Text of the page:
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31 Writing Prompts

31 ideas to get you writing

Fear of the Blank Screen.

I call this FOBS syndrome. It's everywhere. Every writer and aspiring writer knows this fear. What am I going to write about? Suddenly our minds feel as blank as the screen. We freeze up. Our palms sweat.

If this happens enough, we might even start to believe we have nothing to say. That we're wasting our time. We avoid the blank screen, we stop creating, and we shush the quiet voice in us that wants to be heard.

No. This will not do.

Writing prompts are the perfect antidote to FOBS syndrome. They're a gentle nudge in a useful direction, a way of getting rid of the overwhelming-ness of "write anything you want to!" By using a prompt to get your writing started, writing will feel more like play; you'll relax, have fun, and ideas will start to flow. I've seen it happen. It's like magic.

I want everyone to use writing prompts, and I want you to use good ones. That's why I've put together this collection of my favorites. These prompts are all student- or me-tested. They're fun and interesting. Some of them are nonfiction prompts; some are fiction; there's even a light sprinkling of poetry in here. They are all designed to show you that the blank screen (or page, if you're old school) is nothing to fear.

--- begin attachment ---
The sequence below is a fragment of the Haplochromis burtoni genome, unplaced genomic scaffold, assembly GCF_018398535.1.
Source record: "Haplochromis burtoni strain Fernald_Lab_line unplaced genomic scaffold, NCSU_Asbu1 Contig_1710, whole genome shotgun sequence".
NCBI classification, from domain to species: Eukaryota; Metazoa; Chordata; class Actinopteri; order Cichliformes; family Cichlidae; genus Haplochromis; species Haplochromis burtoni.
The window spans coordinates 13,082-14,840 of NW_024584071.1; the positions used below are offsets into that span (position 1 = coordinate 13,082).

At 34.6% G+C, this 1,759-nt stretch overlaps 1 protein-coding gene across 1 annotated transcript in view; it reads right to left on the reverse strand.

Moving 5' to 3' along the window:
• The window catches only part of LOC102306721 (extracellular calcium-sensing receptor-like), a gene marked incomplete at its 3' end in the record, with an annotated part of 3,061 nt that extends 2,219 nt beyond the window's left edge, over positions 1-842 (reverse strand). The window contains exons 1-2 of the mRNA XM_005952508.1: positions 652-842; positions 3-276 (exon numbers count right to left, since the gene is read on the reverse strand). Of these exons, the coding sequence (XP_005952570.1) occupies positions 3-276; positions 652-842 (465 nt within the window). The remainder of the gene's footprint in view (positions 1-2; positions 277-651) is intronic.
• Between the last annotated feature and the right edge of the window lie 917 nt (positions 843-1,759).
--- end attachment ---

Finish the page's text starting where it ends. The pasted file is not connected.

Your Instructor


Alice Bradley
Alice Bradley

Alice Bradley is co-author of the nonfiction humor book Let’s Panic About Babies: How To Endure and Possibly Triumph Over the Adorable Tyrant Who Will Ruin Your Body, Destroy Your Life, Liquefy your Brain, and Finally Turn You Into a Worthwhile Human Being (St. Martin’s Press). She co-edited with Lee Gutkind the essay anthology Oh, Baby: True Stories About Conception, Adoption, Surrogacy, Pregnancy, Labor, and Love (In Fact Books). Her essays and short stories have appeared in Redbook, The Sun magazine, and Creative Nonfiction, Nerve, Pank, Fence, and the Berkeley Fiction Review, among others. She has been nominated for the Pushcart Prize in both fiction and nonfiction. She writes the blog Finslippy, which has been featured in the New York Times and on Good Morning America and Today, and she is co-host of the podcast The League of Awkward Unicorns. She holds a BA from Wellesley College and an MFA in Creative Writing from The New School.


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